Sinto R, et al. Emerg Med J. 2020 Jun;37(6):363-369
Routine use of the Sequential Organ Failure Assessment (SOFA) score to prognosticate patients with sepsis is challenged by the requirement to perform numerous laboratory tests. The prognostic accuracy of the quick SOFA (qSOFA) without or with lactate criteria has not been prospectively investigated in low and middle income countries. We assessed the performance of simplified prognosis criteria using qSOFA-lactate criteria in the emergency department of a hospital with limited resources, in comparison with SOFA prognosis criteria and systemic inflammatory response syndrome (SIRS) screening criteria.
This prospective cohort study was conducted between March and December 2017 in adult patients with suspected bacterial infection visiting the emergency department of the Indonesian National Referral Hospital. Variables from sepsis prognosis and screening criteria and venous lactate concentration at enrolment were recorded. Patients were followed up until hospital discharge or death. Prognostic accuracy was measured using area under the receiver operating characteristic curve (AUROC) of each criterion in the prediction of in-hospital mortality.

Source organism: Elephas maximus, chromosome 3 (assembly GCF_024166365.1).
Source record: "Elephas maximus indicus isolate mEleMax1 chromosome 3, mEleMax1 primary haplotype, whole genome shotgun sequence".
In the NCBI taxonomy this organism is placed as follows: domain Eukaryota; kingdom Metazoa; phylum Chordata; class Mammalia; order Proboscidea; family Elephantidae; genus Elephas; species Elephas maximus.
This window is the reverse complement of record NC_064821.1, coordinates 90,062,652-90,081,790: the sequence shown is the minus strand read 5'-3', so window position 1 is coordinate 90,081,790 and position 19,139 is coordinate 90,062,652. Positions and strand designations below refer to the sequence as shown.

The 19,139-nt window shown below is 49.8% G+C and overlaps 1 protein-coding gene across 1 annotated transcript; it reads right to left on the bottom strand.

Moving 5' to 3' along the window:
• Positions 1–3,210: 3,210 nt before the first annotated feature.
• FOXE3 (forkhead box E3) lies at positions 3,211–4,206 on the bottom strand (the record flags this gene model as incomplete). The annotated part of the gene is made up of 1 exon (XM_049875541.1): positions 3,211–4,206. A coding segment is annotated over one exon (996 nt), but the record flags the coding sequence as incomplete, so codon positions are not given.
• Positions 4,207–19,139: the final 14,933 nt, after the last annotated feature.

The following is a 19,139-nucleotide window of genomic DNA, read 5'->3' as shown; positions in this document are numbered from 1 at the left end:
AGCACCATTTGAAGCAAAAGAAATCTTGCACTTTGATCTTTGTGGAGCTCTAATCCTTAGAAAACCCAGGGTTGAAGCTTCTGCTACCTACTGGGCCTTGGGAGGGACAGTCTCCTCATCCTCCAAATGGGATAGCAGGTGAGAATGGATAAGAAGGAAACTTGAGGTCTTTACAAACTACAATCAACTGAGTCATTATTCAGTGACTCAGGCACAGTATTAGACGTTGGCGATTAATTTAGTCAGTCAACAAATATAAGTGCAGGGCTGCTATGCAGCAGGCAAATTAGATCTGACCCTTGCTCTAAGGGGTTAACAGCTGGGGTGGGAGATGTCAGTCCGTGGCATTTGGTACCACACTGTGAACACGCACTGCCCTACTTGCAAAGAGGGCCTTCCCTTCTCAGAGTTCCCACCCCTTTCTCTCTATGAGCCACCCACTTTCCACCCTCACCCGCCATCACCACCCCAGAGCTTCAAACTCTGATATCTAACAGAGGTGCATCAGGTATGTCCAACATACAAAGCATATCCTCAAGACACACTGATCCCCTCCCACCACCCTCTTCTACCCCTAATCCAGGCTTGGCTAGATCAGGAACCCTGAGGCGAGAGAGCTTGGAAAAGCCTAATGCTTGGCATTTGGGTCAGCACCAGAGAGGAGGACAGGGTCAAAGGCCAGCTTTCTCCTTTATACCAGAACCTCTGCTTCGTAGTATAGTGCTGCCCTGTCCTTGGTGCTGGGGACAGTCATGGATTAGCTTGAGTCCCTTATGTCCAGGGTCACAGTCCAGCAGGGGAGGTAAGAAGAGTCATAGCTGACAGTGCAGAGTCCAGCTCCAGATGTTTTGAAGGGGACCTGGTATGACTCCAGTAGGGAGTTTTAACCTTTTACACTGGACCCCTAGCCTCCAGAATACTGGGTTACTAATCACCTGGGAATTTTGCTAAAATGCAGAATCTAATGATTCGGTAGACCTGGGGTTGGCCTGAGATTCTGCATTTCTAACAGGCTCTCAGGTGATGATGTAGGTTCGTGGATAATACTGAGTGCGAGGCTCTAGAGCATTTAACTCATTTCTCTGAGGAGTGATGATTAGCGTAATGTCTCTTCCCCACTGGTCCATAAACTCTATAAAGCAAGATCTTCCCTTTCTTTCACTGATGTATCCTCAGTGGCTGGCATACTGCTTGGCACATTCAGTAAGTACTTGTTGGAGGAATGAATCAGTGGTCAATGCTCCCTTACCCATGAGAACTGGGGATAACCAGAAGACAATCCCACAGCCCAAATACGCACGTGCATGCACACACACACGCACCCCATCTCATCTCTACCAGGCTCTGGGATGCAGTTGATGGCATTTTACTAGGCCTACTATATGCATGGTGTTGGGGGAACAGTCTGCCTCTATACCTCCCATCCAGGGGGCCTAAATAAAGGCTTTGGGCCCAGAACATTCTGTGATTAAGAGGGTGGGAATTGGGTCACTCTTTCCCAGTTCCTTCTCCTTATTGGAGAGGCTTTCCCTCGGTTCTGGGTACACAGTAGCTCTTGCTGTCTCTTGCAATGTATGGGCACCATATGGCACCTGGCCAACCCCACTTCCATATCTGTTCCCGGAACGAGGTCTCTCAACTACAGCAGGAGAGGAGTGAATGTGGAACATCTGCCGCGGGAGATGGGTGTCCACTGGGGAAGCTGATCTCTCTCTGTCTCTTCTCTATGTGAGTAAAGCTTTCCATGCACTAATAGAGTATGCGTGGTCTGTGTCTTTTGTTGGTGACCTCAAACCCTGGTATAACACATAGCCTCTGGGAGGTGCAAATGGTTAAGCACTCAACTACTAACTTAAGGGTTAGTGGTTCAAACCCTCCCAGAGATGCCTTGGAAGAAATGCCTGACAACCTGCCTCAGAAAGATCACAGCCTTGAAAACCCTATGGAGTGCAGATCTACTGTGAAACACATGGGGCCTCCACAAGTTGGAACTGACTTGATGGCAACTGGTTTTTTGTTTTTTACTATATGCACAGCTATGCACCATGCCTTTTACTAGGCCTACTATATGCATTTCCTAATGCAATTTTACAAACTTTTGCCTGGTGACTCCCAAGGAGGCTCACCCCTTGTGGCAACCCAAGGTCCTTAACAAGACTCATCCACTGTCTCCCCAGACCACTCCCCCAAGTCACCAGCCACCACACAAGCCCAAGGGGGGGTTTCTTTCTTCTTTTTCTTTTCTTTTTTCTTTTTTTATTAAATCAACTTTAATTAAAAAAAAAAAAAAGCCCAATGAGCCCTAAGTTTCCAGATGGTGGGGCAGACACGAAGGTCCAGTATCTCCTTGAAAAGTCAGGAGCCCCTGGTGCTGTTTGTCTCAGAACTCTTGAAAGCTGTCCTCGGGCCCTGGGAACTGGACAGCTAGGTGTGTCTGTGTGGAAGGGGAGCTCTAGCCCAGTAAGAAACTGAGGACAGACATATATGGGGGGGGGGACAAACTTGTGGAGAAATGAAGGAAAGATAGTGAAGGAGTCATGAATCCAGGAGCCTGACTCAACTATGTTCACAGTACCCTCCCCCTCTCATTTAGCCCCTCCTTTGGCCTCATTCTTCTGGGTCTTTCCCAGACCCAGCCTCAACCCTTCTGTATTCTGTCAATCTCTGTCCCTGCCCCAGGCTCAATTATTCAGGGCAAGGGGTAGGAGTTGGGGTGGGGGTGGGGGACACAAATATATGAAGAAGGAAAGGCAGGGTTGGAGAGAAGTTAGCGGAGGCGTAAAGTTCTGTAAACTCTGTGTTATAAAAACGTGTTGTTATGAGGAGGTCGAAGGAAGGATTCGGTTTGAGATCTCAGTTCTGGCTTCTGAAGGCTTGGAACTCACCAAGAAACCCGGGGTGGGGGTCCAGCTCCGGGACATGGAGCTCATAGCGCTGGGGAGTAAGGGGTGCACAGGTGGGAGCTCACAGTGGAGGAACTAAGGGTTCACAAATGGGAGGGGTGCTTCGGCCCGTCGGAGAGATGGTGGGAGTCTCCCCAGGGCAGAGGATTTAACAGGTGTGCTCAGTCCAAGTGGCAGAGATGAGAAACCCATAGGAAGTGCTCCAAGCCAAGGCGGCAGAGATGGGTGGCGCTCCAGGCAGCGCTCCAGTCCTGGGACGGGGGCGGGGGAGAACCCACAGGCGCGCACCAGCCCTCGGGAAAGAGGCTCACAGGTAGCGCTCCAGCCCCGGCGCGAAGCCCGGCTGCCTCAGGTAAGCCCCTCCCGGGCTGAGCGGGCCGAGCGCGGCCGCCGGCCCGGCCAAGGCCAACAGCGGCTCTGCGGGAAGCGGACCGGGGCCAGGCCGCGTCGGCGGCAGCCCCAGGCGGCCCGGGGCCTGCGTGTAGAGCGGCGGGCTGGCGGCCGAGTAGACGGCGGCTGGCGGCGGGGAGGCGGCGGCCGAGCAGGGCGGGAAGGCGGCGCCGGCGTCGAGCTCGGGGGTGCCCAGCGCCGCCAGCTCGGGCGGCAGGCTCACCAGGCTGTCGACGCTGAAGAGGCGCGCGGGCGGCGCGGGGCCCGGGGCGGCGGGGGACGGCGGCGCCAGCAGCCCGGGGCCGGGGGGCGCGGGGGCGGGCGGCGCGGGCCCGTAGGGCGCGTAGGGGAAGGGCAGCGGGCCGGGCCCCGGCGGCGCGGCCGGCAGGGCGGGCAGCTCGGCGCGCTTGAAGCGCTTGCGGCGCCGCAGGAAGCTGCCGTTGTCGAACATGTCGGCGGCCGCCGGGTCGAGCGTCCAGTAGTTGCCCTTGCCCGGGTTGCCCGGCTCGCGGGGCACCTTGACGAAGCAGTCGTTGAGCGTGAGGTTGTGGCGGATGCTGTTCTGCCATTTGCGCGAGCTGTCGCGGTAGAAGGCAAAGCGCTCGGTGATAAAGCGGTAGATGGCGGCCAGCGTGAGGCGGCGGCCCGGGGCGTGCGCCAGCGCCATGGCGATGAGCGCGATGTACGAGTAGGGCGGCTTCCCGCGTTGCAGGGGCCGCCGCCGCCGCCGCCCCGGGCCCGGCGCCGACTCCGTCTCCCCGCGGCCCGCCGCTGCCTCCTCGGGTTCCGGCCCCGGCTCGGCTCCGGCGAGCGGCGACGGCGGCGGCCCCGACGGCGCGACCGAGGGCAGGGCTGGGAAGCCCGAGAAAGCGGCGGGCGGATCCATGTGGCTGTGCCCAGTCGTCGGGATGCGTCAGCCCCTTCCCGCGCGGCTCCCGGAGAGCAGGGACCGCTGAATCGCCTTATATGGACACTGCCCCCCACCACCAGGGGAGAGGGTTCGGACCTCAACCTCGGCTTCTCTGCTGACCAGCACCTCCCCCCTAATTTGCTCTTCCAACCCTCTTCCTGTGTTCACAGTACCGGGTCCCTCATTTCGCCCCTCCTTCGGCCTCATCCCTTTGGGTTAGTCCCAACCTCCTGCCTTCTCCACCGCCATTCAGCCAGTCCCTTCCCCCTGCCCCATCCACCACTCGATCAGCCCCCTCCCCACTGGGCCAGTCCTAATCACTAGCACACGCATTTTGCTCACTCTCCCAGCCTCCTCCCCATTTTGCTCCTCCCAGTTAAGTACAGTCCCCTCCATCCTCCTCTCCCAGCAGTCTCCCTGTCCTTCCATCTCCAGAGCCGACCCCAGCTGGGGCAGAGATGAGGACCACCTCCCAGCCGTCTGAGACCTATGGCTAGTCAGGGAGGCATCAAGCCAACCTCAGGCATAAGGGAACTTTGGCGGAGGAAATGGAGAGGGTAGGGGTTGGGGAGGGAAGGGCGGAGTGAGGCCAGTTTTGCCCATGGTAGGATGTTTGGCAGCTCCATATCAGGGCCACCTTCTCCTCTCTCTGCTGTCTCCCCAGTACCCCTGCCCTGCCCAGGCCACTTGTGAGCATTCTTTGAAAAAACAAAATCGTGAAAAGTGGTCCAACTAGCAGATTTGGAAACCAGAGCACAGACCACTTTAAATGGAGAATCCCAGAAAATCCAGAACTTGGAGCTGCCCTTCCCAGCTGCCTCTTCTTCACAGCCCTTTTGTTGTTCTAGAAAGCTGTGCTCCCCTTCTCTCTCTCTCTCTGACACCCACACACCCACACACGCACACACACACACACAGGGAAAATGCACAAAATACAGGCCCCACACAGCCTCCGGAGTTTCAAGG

Of 3026 patients screened, 1213 met the inclusion criteria. The AUROC of qSOFA-lactate criteria was 0.74 (95% CI 0.71 to 0.77). The AUROC of qSOFA-lactate was not statistically significantly different to the SOFA score (AUROC 0.75, 95% CI 0.72 to 0.78; p=0.462). The qSOFA-lactate was significantly higher than qSOFA (AUROC 0.70, 95% CI0.67 to 0.74; p=0.006) and SIRS criteria (0.57, 95% CI0.54 to 0.60; p<0.001).
The prognostic accuracy of the qSOFA-lactate criteria is as good as the SOFA score in the emergency department of a hospital with limited resources. The performance of the qSOFA criteria is significantly lower than the qSOFA-lactate criteria and SOFA score.This abstract has been translated and adapted from the original English-language content. Translated content is provided on an "as is" basis. Translation accuracy or reliability is not guaranteed or implied. BMJ is not responsible for any errors and omissions arising from translation to the fullest extent permitted by law, BMJ shall not incur any liability, including without limitation, liability for damages, arising from the translated text.
Reproduced with permission